Case Study

Measuring the Effectiveness of Clear Flow Matrix


Construction projects are scheduled and managed using a variety of techniques, most notably CPM (originated in the sixties).


A Work Sampling Analysis conducted at UT in 2018 found Clear Flow Matrix to be a superior alternative.

In 2018, research conducted by the University of Texas at Austin by using Work Sampling Analysis demonstrated the effectiveness of the Clear Flow Matrix in building construction projects. Work Sampling Analysis is a technique that measures the efficiency of time utilization of craftsmen in construction projects by recording how the construction workers are spending their time on job sites. The procedure of collecting Work Sampling data involves walking through different locations on job sites and taking snapshots of workers. To scrutinize the time spent on job site, it is necessary to create categories, in which every observation must be associated with each of the categories. This research classifies the Work Sampling data into three main topics: productive work, supportive work and idle. However, the supportive category is subdivided into three subcategories; which are travel, transport, and instruction, and the idle category is further subdivided into two subcategories, which are personal and idle. The description of each of these subcategories are shown in the table 1 below:

During the development of this research, the Work Sampling Analysis was performed on three different projects where Clear Flow Matrix has been used, adding almost 12,000 snapshots observations.  To bolster the validity of the data, these three projects have different types of construction; Project A is a multifamily apartments project, Project B is a school, and Project C is a healthcare project. The chart below (figure 2) compares the Work Sampling Analysis of the three projects (Project A, B and C) using the Clear Flow Matrix. It can be noted that there is a slight difference in direct work among them, indicating that the Clear Flow Matrix has the same outcome for different types of building construction projects.

Research conducted by Gong et al. (2010) reported Work Sampling data of 123 construction projects in the Austin, Texas region from 1972 to 2008. This study considered different types of projects such as commercial, highway, hospital, institutional, public and residential. This study was meant to reveal any sign of improvement of direct work ratio over 36 years (1972-2008). The research has detected an overall decrease trend, as shown the chart below (Figure 2).

The trend line shows that since 1972 the direct work decreases about 3.5% every ten years. For instance, in 1998 the direct work average was 43% and in 2008 (ten years later) this number decreased to 39.5%. If this rate continues for ten more years, the direct work from industry in 2018 will be 36% through projection of the trend line. Publications with Work Sampling results found in literature from recent projects could not be used to compare with Clear Flow Matrix outcomes due to different types of projects (industrial projects) in other areas of the country. Therefore, the approach of using the tendency line was undertaken to estimate the current direct work for building construction projects. As the Work Sampling data from projects using Clear Flow Matrix were collected in 2017 and 2018, a comparison between Clear Flow Matrix and the industry for the same period can be performed. The table below shows the comparison between the Clear Flow Matrix projects and the average of these 123 construction projects from 1972 to 2018. Results show a better efficiency of Clear Flow Matrix, which has 51% of direct work, while the trend line gives an average from the industry of 36% for 2018. This means that the direct work ratio is 44% higher for the Clear Flow Matrix projects.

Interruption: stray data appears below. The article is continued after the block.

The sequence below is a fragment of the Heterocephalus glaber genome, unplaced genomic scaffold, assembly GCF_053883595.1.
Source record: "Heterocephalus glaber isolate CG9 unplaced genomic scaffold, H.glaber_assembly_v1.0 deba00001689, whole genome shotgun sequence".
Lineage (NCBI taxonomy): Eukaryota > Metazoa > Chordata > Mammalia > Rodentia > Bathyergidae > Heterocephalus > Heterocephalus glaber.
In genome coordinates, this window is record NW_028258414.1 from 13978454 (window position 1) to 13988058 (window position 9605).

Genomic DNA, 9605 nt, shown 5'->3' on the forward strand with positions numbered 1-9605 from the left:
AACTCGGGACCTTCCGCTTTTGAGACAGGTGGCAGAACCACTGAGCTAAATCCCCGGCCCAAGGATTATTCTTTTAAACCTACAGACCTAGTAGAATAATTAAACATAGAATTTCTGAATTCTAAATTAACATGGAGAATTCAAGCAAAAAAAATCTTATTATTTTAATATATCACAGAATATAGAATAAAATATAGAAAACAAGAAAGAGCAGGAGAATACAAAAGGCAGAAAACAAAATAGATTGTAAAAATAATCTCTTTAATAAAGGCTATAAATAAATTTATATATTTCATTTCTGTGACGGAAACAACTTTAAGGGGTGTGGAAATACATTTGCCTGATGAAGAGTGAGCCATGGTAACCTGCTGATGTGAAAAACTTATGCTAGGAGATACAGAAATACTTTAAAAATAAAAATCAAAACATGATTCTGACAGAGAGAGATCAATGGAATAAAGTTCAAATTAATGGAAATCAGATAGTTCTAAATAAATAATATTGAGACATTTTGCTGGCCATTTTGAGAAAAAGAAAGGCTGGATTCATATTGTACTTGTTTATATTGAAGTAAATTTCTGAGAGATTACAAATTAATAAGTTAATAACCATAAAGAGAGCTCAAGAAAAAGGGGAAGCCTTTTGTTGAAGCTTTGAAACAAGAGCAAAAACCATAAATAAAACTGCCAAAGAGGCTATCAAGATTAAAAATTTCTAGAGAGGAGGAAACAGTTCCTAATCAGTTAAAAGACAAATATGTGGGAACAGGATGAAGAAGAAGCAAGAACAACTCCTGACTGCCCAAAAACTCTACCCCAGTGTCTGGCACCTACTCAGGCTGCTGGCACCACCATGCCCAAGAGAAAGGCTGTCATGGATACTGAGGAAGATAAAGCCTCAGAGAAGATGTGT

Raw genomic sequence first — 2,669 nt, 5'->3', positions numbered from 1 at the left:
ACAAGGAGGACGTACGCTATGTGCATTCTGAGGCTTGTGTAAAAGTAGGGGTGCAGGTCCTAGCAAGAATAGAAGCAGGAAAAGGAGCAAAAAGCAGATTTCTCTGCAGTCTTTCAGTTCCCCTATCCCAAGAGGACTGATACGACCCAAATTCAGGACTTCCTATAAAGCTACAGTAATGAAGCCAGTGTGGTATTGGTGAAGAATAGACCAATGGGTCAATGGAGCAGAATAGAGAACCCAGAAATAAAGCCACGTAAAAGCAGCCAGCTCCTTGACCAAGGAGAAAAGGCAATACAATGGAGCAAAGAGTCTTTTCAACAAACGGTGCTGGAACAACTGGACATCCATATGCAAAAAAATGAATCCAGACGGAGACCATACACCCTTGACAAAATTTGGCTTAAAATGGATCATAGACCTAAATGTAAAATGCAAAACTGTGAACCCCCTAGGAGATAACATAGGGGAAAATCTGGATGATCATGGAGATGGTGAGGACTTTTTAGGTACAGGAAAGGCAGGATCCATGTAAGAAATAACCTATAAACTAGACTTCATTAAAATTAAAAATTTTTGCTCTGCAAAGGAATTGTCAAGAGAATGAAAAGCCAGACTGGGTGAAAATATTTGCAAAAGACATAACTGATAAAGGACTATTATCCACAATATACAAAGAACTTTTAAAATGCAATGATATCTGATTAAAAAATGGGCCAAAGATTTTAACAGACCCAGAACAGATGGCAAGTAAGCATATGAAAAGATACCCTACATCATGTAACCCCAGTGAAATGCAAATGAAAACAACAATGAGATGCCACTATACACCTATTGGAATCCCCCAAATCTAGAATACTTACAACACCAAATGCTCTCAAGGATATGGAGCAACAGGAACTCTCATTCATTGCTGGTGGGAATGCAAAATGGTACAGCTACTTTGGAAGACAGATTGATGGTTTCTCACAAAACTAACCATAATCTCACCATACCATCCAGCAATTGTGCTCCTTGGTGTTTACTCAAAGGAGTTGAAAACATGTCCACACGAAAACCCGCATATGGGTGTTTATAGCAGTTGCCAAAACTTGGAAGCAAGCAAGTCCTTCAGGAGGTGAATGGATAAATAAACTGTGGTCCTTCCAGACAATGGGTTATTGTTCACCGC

The chart below (figure 3)  indicate that the direct work rate from projects using Clear Flow Matrix is higher in comparison to the average of the industry. As stated before, the Work Sampling measures the effectiveness of craft time utilization in construction, which is directly influenced by management techniques. Therefore, it is evident that better efficiency was found when Clear Flow Matrix was used in comparison to other techniques used in the industry, of which CPM may have been the most used tool on these projects. It is worth highlighting from Figure 3 the high discrepancy of direct work ratio of healthcare projects, which is about 35% higher when using Clear Flow Matrix. It can also be noted from the comparison outcomes that the supportive work (travel, transport and instruction) from Clear Flow Matrix projects is about  36 % less than the industry average. One possible motive for this is the clear representation of locations in each day that the Clear Flow Matrix gives to trade contractors. It helps improve the job site organization, making workers walk less to get their tools and materials.